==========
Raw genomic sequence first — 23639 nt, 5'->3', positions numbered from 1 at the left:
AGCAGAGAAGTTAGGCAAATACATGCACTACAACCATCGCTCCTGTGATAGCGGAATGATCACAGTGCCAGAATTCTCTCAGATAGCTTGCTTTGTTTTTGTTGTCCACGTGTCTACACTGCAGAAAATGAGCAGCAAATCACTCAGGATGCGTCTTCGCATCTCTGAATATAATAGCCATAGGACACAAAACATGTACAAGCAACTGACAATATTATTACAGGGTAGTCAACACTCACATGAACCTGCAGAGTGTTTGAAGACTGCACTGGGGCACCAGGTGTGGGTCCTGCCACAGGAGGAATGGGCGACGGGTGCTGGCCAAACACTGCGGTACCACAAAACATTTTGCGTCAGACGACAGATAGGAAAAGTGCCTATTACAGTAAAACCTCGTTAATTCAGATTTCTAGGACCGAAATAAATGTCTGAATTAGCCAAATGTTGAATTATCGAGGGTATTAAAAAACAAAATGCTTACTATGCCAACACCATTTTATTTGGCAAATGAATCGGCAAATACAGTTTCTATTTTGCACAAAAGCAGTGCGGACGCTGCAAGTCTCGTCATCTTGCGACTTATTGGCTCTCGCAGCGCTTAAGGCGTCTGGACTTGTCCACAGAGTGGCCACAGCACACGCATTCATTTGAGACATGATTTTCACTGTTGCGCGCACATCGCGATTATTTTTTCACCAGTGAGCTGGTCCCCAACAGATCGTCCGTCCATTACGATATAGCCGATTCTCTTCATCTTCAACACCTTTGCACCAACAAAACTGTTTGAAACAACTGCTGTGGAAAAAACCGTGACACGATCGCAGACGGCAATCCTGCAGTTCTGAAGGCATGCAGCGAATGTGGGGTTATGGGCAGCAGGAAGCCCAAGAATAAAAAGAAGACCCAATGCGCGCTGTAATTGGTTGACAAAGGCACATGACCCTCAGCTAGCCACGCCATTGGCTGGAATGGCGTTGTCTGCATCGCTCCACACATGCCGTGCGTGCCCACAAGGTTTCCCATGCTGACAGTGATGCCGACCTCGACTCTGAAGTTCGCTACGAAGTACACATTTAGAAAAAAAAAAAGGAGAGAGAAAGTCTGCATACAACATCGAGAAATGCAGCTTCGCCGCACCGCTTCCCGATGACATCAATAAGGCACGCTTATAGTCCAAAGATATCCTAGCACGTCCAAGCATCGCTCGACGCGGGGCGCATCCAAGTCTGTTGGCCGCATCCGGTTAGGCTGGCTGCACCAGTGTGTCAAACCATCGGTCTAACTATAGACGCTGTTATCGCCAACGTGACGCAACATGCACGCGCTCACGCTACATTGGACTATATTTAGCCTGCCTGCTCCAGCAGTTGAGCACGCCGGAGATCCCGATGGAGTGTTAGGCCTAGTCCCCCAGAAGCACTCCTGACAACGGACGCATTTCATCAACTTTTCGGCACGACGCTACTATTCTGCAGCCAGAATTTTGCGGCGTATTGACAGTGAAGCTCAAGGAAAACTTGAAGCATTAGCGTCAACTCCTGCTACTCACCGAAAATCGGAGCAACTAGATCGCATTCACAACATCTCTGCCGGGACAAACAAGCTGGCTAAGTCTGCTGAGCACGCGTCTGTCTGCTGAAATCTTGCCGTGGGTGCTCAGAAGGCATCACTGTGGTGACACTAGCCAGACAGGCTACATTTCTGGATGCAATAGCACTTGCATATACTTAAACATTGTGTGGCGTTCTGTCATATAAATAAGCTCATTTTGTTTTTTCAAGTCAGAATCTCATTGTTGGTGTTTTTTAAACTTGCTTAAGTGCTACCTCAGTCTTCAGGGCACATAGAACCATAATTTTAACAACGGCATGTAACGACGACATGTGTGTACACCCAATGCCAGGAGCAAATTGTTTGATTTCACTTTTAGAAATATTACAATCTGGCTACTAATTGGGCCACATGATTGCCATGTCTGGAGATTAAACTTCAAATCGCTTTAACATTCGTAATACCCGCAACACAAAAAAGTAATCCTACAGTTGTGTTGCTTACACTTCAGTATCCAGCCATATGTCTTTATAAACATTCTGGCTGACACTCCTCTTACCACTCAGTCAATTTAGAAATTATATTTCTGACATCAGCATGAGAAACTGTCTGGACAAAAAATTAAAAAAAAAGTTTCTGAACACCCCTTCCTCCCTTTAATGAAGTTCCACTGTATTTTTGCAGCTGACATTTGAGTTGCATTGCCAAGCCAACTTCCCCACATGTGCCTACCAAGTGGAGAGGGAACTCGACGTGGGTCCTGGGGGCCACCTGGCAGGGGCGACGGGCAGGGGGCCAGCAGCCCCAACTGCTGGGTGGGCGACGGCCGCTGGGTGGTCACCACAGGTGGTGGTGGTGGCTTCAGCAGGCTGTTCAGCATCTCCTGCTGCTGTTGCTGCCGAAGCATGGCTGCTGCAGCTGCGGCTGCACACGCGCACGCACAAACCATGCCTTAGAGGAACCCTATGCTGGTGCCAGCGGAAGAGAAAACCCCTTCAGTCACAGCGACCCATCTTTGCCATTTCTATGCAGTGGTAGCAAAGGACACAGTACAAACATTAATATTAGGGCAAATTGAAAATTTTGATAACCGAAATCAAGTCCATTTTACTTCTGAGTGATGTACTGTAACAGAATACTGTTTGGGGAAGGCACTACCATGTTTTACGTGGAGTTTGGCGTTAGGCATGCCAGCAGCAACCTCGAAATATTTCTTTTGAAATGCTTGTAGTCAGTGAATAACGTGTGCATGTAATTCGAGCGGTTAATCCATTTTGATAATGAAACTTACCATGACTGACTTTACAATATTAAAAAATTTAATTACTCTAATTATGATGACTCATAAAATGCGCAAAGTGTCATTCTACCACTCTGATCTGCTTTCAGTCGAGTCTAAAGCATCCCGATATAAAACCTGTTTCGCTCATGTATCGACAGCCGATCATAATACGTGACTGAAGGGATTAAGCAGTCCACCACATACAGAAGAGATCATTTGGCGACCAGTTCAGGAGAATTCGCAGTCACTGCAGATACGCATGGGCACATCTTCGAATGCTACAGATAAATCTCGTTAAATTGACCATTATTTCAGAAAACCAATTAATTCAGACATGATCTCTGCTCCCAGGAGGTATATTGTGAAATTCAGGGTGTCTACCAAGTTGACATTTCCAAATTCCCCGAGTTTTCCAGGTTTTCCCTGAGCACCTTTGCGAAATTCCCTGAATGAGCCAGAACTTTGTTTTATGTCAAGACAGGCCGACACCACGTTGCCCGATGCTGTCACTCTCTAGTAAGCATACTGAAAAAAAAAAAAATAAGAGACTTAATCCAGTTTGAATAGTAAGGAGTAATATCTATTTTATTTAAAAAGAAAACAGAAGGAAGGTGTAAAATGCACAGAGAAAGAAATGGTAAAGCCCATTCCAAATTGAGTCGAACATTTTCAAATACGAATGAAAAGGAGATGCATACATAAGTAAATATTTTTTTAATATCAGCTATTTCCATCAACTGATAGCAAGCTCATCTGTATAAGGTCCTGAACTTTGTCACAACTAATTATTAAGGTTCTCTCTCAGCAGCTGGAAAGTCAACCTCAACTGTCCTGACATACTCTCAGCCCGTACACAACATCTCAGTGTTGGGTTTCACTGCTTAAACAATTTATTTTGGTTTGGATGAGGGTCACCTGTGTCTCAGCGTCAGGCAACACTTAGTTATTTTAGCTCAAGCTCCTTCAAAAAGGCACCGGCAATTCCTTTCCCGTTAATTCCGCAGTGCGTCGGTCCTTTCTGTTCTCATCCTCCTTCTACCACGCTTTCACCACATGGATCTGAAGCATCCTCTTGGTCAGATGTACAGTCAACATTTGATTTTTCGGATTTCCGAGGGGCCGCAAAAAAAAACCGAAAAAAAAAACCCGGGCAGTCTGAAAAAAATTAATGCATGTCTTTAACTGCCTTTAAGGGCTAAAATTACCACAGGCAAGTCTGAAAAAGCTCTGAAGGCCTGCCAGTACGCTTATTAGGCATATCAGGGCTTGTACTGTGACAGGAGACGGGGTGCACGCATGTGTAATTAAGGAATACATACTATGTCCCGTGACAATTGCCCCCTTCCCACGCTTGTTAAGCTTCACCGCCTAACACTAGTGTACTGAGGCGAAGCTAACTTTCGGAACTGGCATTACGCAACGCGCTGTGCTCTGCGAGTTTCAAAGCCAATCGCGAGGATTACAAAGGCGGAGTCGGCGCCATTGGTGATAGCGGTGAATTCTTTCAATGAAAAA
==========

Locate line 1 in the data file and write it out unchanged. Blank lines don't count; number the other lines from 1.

Raw genomic sequence first — 23639 nt, 5'->3', positions numbered from 1 at the left: